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Insights into Editorial: A UBI to step up economic reform



Insights into Editorial: A UBI to step up economic reform




The idea of universal basic income (UBI) is being welcomed by socialists and communists across the world. The basic idea of a UBI is that everybody should be given a basic minimum income as an entitlement and not as compensation for work.

  • Even libertarians, generally wary of free riders and government handout programmes, agree that in the 21st century it would be unbecoming of civilized society to let people die of hunger and malnutrition simply because they could not find a job.


What is Basic Income?

A basic income is an income unconditionally granted to all on an individual basis, without means test or work requirement. It is a form of minimum income guarantee that differs from those that now exist in various European countries in three important ways:

  1. It is being paid to individuals rather than households;
  2. It is paid irrespective of any income from other sources;
  3. It is paid without requiring the performance of any work or the willingness to accept a job if offered.


Main features of UBI:

  • It is Universal and not targeted. In the Indian context, this makes sense because of the less-than-satisfactory experience with targeting welfare services. This would not only be more appropriate, it will also reduce the burden of the bureaucracy in so far as it is engaged in identifying the deserving beneficiaries of any targeted programme.
  • Another important feature is cash transfer in lieu of in-kind transfer. There are standard arguments in favour of cash transfers over in-kind transfers (food stamps or grains provided through the Public Distribution System) as they are supposed to be much less market-distorting than in-kind transfers.
  • UBI is unconditional. Cash transfers are not tied to exhibiting certain behaviour, and the people are free to spend the cash as they want. An example of conditional in-kind transfer in India would be the mid-day meal scheme, where the meal—an in-kind transfer—is conditional upon attending school.


What are the main arguments against a universal basic income?

  • It would reduce the motivation for work and might encourage people to live off assured cash transfers.
  • It is simply unaffordable. As it is estimated paying a basic income equivalent to the poverty line, to each and every adult in India, would entail a cost of 11% of GDP, which is way above the 4.2% of GDP that the government currently spends on explicit subsidies.
  • It is also argued that unconditional cash transfers might raise wages due to the decline in the supply of casual labourers.
  • There is also question of whether a shift towards it should be a substitute for all existing subsidies or whether it should complement the existing ones.


Way ahead:

UBI alone is not sufficient for the overall upliftment of poor. Two distinct sets of reforms are needed:

  1. Broad-based economic reforms that would strengthen entrepreneurship, remove barriers to job creation, and increase the returns to human capital investments by the poor.
  2. Specific reforms to allow the poor to gain better education and health.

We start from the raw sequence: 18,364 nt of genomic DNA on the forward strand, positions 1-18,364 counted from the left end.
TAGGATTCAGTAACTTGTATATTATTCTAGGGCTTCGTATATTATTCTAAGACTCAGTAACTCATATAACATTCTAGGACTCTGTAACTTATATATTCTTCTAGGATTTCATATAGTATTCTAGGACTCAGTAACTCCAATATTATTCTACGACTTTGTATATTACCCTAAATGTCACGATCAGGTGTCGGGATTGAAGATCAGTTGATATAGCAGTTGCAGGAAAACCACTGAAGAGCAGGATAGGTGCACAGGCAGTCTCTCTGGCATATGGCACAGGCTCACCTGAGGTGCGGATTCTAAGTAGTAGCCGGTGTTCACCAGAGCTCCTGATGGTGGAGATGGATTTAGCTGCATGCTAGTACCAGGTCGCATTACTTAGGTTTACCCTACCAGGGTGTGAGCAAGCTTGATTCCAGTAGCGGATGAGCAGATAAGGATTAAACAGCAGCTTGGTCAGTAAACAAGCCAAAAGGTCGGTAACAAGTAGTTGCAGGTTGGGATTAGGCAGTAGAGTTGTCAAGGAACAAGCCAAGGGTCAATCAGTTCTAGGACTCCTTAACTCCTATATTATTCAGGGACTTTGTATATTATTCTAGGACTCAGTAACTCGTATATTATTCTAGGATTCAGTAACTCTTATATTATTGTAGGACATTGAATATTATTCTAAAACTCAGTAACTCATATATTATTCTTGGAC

What else needs to be done?

  • An initial UBI should be offered by the centre but its renewal (or increase) for a second year should be made conditional on the fulfilment of actual reforms identified in advance.
  • While the UBI amount would be determined by the Centre, individual states would need to initiate the UBI-for-reform programme with the exact co-funding mix to be negotiated.
  • To ensure initial fiscal space, UBI funding would be covered by converting an existing mix of Central and state subsidies, transfers, or expenditure.
  • New tax revenue from the resulting expansion of the formal sector could be added to the funding mix to help make UBI financially, and politically, viable.
  • As an initial pilot, a first UBI offer by the government could be conditioned on a limited set of reforms—say, passage of labour reforms that would help move the poor out of the informal sector and into formal sector jobs.



A UBI handout by itself would not solve the two fundamental problems the poor face in India—low income-earning opportunities and inadequate quality of human capital services consumed by them. Where entrepreneurship and job creation continue to face formidable challenges, and public sector failures in education, health and sanitation severely degrade the poor’s expenditure on human capital, a UBI will prove insufficient or even wasteful. This is not because, as many fear, the poor would spend it unwisely, but because, without wider reforms, the poor remain handicapped in their ability to “buy” themselves out of poverty, whether through entrepreneurship or investments in their human capital. Worse, a UBI handout could reduce the political incentive for these reforms.

Also, the context for a UBI in India is very different from that faced in more developed countries, where a valuable natural resource or a highly advanced productive sector may be leveraged to sustain a UBI. In contrast, the value of a UBI for India has to be evaluated in terms of creating the conditions for its own redundancy—by enabling the poor in India to step out of the “low-reform, low-income trap”. Besides, the real value of a UBI for the poor in India rests on our ability to solve the economic problems and political incentive challenges.